• In most cases, future loss of earnings should only be awarded until an employee is likely to obtain an equivalent job; career-long compensation will only be appropriate where there is no real prospect of the employee ever securing an equivalent job. (Wardle v Credit Agricole Corporate and Investment Bank, CA)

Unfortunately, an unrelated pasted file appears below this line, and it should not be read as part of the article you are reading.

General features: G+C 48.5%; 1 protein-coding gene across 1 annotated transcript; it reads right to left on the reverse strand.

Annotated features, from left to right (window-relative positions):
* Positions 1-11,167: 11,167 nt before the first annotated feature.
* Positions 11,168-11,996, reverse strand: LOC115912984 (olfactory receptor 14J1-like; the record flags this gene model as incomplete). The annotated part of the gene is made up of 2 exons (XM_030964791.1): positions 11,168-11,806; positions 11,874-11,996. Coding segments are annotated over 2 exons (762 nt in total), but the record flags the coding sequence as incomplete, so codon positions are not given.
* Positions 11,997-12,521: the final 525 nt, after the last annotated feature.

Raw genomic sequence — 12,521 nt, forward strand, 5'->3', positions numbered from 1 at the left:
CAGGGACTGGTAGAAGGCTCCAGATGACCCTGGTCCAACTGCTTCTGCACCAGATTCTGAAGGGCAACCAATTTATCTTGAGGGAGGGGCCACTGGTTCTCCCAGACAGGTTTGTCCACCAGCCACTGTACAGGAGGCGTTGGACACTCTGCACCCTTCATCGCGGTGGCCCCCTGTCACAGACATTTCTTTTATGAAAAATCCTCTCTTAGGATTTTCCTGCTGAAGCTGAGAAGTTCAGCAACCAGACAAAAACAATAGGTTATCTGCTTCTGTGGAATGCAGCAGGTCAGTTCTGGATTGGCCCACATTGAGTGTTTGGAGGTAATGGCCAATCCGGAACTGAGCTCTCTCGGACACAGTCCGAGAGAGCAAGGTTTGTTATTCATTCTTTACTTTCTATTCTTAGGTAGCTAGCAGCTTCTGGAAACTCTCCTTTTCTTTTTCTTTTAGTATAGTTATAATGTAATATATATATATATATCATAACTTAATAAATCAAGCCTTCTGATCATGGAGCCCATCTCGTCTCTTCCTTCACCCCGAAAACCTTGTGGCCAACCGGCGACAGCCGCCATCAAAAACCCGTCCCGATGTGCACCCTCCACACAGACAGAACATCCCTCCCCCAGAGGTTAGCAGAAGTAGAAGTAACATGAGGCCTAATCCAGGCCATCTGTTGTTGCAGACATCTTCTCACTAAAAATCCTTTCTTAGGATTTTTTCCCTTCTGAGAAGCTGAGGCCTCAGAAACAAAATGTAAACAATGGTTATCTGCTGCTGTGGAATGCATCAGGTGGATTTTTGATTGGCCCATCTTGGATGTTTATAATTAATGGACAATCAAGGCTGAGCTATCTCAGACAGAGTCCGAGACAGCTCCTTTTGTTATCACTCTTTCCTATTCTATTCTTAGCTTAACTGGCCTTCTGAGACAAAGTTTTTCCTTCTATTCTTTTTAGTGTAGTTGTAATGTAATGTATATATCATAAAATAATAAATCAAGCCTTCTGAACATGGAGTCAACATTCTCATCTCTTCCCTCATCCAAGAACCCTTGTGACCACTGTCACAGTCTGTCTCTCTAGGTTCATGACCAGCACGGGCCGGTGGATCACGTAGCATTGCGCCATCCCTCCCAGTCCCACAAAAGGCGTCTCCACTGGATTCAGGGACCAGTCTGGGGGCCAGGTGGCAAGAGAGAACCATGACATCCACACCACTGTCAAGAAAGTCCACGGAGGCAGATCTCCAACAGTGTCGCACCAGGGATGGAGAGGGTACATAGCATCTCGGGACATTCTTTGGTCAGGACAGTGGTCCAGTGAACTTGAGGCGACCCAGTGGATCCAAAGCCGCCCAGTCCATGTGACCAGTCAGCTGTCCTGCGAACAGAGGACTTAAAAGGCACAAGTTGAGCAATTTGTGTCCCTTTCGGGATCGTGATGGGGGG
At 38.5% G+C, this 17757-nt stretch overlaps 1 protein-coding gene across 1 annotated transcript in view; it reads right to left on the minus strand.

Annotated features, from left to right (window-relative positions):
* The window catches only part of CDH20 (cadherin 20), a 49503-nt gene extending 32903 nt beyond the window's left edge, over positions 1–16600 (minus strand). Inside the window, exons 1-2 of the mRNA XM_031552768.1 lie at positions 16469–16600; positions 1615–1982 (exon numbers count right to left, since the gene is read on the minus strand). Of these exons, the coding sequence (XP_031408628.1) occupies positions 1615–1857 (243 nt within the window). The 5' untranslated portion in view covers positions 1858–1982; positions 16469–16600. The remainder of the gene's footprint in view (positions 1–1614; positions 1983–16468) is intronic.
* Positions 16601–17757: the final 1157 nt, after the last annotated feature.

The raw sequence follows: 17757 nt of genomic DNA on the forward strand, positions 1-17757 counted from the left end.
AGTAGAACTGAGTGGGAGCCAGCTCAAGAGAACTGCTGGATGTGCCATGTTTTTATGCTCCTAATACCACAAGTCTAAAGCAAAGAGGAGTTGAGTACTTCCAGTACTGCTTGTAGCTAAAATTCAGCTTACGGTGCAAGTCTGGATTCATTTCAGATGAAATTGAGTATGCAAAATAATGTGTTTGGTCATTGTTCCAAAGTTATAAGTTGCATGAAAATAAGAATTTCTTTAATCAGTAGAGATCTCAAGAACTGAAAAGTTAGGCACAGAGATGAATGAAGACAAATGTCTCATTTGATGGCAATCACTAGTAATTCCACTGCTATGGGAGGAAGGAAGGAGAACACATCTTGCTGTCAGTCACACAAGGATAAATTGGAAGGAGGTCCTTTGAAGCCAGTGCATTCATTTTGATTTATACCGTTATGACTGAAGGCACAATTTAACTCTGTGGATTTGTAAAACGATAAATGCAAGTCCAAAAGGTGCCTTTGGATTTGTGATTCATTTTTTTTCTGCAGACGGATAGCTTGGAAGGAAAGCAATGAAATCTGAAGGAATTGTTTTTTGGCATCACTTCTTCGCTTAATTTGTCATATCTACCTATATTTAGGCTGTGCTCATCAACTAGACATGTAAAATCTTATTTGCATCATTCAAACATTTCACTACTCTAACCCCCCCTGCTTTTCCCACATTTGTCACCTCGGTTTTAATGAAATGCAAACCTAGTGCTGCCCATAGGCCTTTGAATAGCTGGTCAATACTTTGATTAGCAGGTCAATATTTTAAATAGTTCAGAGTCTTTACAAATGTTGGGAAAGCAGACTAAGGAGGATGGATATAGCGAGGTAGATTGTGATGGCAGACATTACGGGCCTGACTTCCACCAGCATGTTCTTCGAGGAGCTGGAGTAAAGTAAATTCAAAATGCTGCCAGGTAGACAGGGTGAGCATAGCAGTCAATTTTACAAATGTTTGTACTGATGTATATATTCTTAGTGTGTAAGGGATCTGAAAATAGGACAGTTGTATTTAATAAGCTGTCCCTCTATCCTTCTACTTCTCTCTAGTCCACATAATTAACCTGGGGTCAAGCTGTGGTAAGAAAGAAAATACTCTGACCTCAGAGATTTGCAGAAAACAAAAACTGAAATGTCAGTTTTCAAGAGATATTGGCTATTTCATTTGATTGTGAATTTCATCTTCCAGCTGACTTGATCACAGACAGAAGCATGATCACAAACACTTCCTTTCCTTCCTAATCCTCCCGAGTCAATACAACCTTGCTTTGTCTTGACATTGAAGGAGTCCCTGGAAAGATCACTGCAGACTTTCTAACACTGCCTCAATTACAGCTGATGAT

• The EAT has ruled that tribunals have been wrong to apportion discrimination compensation awards between two or more respondents (such as the employer and the employee perpetrator) where the loss caused is indivisible. Liability is joint and several so that the wronged party can recover the full award from any of the respondents. (London Borough of Hackney v Sivanandan, EAT)